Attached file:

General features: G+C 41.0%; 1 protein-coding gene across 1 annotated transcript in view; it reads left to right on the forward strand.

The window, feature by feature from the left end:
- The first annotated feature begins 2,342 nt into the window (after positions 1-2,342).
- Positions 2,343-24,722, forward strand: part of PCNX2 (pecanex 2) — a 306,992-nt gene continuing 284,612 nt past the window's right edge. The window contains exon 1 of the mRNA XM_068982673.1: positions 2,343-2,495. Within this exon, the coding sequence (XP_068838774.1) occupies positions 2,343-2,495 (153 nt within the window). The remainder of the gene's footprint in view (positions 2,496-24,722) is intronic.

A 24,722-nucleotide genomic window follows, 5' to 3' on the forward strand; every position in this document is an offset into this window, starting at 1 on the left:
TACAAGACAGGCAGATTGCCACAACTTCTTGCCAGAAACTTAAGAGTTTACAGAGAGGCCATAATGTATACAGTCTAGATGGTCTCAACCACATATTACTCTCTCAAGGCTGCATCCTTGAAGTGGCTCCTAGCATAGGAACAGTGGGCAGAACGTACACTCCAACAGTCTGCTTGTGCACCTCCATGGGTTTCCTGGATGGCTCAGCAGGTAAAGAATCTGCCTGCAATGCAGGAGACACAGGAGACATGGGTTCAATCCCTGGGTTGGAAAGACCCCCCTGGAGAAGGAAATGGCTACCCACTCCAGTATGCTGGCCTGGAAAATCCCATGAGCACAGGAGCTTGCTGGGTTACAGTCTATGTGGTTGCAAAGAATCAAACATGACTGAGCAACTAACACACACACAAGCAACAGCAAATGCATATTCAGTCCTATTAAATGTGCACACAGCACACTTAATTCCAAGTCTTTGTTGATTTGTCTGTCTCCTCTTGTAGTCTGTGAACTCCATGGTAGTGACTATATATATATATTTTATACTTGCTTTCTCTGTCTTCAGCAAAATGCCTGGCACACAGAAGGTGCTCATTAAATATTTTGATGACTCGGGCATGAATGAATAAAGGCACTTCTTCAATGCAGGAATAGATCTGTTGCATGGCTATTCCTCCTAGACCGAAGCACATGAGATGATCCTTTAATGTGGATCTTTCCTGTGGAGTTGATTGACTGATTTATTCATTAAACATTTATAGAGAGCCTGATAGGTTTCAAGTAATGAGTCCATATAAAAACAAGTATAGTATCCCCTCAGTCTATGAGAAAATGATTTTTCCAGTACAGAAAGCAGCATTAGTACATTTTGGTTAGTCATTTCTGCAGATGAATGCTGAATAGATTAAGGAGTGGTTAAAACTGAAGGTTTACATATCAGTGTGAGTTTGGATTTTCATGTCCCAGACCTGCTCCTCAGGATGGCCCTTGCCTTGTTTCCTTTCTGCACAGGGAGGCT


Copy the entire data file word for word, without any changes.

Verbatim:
General features: G+C 41.0%; 1 protein-coding gene across 1 annotated transcript in view; it reads left to right on the forward strand.

The window, feature by feature from the left end:
- The first annotated feature begins 2,342 nt into the window (after positions 1-2,342).
- Positions 2,343-24,722, forward strand: part of PCNX2 (pecanex 2) — a 306,992-nt gene continuing 284,612 nt past the window's right edge. The window contains exon 1 of the mRNA XM_068982673.1: positions 2,343-2,495. Within this exon, the coding sequence (XP_068838774.1) occupies positions 2,343-2,495 (153 nt within the window). The remainder of the gene's footprint in view (positions 2,496-24,722) is intronic.

A 24,722-nucleotide genomic window follows, 5' to 3' on the forward strand; every position in this document is an offset into this window, starting at 1 on the left:
TACAAGACAGGCAGATTGCCACAACTTCTTGCCAGAAACTTAAGAGTTTACAGAGAGGCCATAATGTATACAGTCTAGATGGTCTCAACCACATATTACTCTCTCAAGGCTGCATCCTTGAAGTGGCTCCTAGCATAGGAACAGTGGGCAGAACGTACACTCCAACAGTCTGCTTGTGCACCTCCATGGGTTTCCTGGATGGCTCAGCAGGTAAAGAATCTGCCTGCAATGCAGGAGACACAGGAGACATGGGTTCAATCCCTGGGTTGGAAAGACCCCCCTGGAGAAGGAAATGGCTACCCACTCCAGTATGCTGGCCTGGAAAATCCCATGAGCACAGGAGCTTGCTGGGTTACAGTCTATGTGGTTGCAAAGAATCAAACATGACTGAGCAACTAACACACACACAAGCAACAGCAAATGCATATTCAGTCCTATTAAATGTGCACACAGCACACTTAATTCCAAGTCTTTGTTGATTTGTCTGTCTCCTCTTGTAGTCTGTGAACTCCATGGTAGTGACTATATATATATATTTTATACTTGCTTTCTCTGTCTTCAGCAAAATGCCTGGCACACAGAAGGTGCTCATTAAATATTTTGATGACTCGGGCATGAATGAATAAAGGCACTTCTTCAATGCAGGAATAGATCTGTTGCATGGCTATTCCTCCTAGACCGAAGCACATGAGATGATCCTTTAATGTGGATCTTTCCTGTGGAGTTGATTGACTGATTTATTCATTAAACATTTATAGAGAGCCTGATAGGTTTCAAGTAATGAGTCCATATAAAAACAAGTATAGTATCCCCTCAGTCTATGAGAAAATGATTTTTCCAGTACAGAAAGCAGCATTAGTACATTTTGGTTAGTCATTTCTGCAGATGAATGCTGAATAGATTAAGGAGTGGTTAAAACTGAAGGTTTACATATCAGTGTGAGTTTGGATTTTCATGTCCCAGACCTGCTCCTCAGGATGGCCCTTGCCTTGTTTCCTTTCTGCACAGGGAGGCT